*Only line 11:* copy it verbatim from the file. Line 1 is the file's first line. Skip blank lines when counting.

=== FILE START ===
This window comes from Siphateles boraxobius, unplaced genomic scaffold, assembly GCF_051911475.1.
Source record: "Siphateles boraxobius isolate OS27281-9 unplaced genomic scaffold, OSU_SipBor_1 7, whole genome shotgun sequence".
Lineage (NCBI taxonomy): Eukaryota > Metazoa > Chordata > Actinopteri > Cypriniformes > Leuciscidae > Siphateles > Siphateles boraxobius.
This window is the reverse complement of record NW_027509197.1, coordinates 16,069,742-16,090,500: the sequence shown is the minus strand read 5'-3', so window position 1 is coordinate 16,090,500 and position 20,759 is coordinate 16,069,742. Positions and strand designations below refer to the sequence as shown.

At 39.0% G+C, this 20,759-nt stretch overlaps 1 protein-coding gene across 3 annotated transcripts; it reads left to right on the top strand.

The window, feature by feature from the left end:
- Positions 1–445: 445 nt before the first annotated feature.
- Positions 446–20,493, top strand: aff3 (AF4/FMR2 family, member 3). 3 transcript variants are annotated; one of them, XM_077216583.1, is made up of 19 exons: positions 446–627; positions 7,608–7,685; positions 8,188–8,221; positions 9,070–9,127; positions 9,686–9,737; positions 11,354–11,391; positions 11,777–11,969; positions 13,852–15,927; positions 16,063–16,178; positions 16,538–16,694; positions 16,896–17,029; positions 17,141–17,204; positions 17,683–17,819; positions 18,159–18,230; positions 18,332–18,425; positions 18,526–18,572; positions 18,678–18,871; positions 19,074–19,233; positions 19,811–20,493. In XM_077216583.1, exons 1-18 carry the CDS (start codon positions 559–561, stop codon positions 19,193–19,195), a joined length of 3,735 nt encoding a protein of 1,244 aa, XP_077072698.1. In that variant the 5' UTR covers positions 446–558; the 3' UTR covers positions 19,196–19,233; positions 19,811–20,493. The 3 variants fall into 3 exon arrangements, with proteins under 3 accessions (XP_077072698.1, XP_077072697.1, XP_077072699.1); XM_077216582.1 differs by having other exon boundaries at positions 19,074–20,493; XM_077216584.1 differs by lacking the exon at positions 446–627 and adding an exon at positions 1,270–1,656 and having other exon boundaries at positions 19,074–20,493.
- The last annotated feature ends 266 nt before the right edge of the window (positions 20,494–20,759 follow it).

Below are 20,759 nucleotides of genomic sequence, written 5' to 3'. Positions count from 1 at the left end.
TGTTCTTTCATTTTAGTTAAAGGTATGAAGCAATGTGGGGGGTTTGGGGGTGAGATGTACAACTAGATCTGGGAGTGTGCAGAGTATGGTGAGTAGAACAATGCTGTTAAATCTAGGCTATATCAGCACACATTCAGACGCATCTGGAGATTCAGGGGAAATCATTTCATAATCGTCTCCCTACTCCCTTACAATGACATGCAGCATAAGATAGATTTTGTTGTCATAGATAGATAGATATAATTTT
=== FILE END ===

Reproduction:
TGTTCTTTCATTTTAGTTAAAGGTATGAAGCAATGTGGGGGGTTTGGGGGTGAGATGTACAACTAGATCTGGGAGTGTGCAGAGTATGGTGAGTAGAACAATGCTGTTAAATCTAGGCTATATCAGCACACATTCAGACGCATCTGGAGATTCAGGGGAAATCATTTCATAATCGTCTCCCTACTCCCTTACAATGACATGCAGCATAAGATAGATTTTGTTGTCATAGATAGATAGATATAATTTT